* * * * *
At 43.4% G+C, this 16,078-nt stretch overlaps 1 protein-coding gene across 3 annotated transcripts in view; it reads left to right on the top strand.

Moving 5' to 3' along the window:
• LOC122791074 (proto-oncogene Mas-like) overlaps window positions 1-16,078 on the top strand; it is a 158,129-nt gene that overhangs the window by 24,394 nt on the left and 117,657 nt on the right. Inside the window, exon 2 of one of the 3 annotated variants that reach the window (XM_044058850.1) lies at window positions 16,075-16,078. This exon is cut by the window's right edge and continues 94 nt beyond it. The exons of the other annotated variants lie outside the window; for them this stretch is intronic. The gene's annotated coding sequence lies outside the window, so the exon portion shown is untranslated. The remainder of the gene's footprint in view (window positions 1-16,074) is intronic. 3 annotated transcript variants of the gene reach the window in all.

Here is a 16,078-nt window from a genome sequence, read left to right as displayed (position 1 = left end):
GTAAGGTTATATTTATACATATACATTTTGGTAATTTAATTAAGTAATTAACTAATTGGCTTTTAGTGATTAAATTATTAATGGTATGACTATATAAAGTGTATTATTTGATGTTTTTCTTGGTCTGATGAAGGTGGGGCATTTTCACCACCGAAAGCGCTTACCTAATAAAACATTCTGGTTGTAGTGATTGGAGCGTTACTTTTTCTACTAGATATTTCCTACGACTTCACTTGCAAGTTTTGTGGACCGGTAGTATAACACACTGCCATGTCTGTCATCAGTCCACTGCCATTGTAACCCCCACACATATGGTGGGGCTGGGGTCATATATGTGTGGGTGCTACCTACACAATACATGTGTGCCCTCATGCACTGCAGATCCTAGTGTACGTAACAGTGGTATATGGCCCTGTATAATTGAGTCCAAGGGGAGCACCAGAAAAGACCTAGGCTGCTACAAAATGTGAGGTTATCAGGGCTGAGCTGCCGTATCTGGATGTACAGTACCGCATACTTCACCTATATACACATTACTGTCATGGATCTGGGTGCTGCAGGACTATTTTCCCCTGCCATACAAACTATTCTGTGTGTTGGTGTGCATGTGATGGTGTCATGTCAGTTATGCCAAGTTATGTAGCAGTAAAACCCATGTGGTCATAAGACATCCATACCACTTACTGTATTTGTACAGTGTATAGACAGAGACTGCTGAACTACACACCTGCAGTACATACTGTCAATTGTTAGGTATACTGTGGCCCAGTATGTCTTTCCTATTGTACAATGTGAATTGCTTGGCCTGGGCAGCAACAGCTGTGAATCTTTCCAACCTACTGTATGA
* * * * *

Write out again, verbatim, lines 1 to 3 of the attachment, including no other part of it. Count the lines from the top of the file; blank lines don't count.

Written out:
At 43.4% G+C, this 16,078-nt stretch overlaps 1 protein-coding gene across 3 annotated transcripts in view; it reads left to right on the top strand.

Moving 5' to 3' along the window:
• LOC122791074 (proto-oncogene Mas-like) overlaps window positions 1-16,078 on the top strand; it is a 158,129-nt gene that overhangs the window by 24,394 nt on the left and 117,657 nt on the right. Inside the window, exon 2 of one of the 3 annotated variants that reach the window (XM_044058850.1) lies at window positions 16,075-16,078. This exon is cut by the window's right edge and continues 94 nt beyond it. The exons of the other annotated variants lie outside the window; for them this stretch is intronic. The gene's annotated coding sequence lies outside the window, so the exon portion shown is untranslated. The remainder of the gene's footprint in view (window positions 1-16,074) is intronic. 3 annotated transcript variants of the gene reach the window in all.